EA Digital Illusions CE AB (short EA DICE, formerly Digital Illusions HB and later Digital Illusions CE AB) is a Swedish video game developer based in Stockholm. The company was founded in 1992 and has been a subsidiary of Electronic Arts since 2006. Its releases include the Battlefield series, Mirror's Edge, and Star Wars Battlefront, and it is also the main developer behind EA's Frostbite engine. DICE was founded as Digital Illusions in May 1992 in Växjö, Sweden by four people, Ulf Mandorff, Olof GustafssonFredrik Liliegren, and Andreas Axelsson, members of the former demogroup The Silents. The Silents' work is visible in some DICE games. For example, The Silents used the acronym TSL; this acronym is visible in Motorhead on banners and signs. According to the Motorhead manual, TSL is said to stand for "Trans-atlantic Speed League", a case of a backronym. For an extended period of time, while the employees were also students at Växjö University, the company's office consisted of a small dorm room. During those days the company developed popular pinball games for the Amiga computers, such as Pinball DreamsPinball Fantasies and Pinball Illusions. The company moved to Gothenburg in 1994 where it was headquartered until 2005, when that office was merged with the ex-Refraction Games office in Stockholm.In 1998, the company was registered on the Swedish stock exchange. Although Codename Eagle received a small cult following, the biggest break for DICE was the release of Battlefield 1942 and its sequels and expansions. The Battlefield series jump-started their popularity. In 2004, the total value of the company was estimated at approximately US$55 million. In January 2000, the company bought Refraction Games and 90% of Synergenix Interactive. This was followed in March 2001 by the acquisition of Sandbox Studios in London, OntarioCanada. In November 2004, Electronic Arts announced their intent to purchase all outstanding shares in DICE at a price of 61 kr per share. The board of directors of DICE recommended that the company's shareholders accept the offer. Electronic Arts owned 62% of DICE on 31 March 2005. On 2 October 2006, EA completed the acquisition for 67.75 kr per share for 2.6 million shares, for a total of 175.5 million kr. DICE was renamed to EA Digital Illusions CE, and CEO Patrick Söderlund became an EA Studio General Manager. DICE Canada, which at the time was being run by DICE co-founder Fredrik Liliegren, was closed down immediately upon acquisition. In May 2013, DICE Los Angeles was opened as an additional location to DICE. It was formed some time after the dissolution of EA's former subsidiary Danger Close Games, also known before as EA Los Angeles, as a consequence of the commercial failure of Medal of Honor: Warfighter. Several Danger Close employees were transferred to the new studio, while the leadership team including studio manager Fredrik Loving moved from Stockholm.  DICE Los Angeles had co-operated with DICE Stockholm in the development of Battlefield 4. The L.A. studio is also working on unannounced projects, built on the Frostbite 3 engine. In May 2013, DICE General Manager Karl-Magnus Troedsson said in an interview: ”There is an extreme talent pool over that we want a part of.”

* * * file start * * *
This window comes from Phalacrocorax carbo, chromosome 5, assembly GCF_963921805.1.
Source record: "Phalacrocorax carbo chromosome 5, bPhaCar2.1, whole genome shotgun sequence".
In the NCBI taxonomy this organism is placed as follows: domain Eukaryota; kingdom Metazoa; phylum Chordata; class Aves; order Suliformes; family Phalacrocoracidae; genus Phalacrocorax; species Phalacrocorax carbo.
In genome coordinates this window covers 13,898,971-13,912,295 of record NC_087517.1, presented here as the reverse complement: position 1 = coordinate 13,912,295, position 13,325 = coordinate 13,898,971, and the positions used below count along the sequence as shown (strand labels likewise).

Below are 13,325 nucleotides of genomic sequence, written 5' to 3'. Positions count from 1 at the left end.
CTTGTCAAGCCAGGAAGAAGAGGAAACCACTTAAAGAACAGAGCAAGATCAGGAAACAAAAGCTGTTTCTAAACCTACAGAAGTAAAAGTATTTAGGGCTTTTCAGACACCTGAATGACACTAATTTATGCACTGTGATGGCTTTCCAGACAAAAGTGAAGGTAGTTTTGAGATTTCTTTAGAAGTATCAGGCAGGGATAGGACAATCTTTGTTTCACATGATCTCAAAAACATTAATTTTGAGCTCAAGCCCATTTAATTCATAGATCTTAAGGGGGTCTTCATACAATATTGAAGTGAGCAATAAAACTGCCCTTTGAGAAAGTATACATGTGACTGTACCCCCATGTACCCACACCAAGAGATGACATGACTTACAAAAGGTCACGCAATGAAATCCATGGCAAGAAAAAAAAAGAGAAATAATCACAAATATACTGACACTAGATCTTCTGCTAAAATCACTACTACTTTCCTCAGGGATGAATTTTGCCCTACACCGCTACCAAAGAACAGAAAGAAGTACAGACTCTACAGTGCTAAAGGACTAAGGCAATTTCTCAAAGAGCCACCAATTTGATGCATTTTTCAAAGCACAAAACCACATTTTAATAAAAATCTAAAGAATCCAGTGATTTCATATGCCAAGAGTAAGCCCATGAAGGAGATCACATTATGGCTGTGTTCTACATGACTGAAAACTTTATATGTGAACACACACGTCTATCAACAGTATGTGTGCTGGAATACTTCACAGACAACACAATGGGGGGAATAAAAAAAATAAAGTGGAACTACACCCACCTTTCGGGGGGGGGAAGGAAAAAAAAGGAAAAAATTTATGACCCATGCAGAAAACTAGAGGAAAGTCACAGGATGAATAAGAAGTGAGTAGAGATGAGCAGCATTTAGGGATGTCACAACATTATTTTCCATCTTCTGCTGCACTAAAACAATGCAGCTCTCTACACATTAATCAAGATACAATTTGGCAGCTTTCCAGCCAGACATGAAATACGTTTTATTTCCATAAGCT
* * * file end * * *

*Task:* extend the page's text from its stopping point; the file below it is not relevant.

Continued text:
Known For: A short list of games, see wiki
 Hop to the Top anchor name = #digital-leisure-inc Digital Leisure, Inc.
Digital Leisure Inc. is an Ontario-based Canadian developer and self-publisher of video game software. The company formed in 1997 with the notion to remaster and publish numerous classic arcade games such as the Dragon's Lair Trilogy and the American Laser Games series of action shooters. From these modest beginnings, Digital Leisure has evolved to a studio of dedicated engineers, artists, designers and producers developing and self-publishing over twenty-five titles across a variety of gaming platorms. Digital Leisure publishes interactive DVD-ROM and DVD-Video titles. The company acquires and remasters existing video-intensive titles that would benefit from DVD.Digital Leisure, Inc. is a Canadian publisher of software. The company formed in 1997 with the aim to acquire, remaster and publish numerous classic video-based arcade games such as the Don Bluth-animated titles Dragon's LairDragon's Lair II: Time Warp and Space Ace. Over time, they have acquired the publishing rights to various full motion video games, which they have re-released on a variety of modern formats. In more recent years, they have produced original games as well.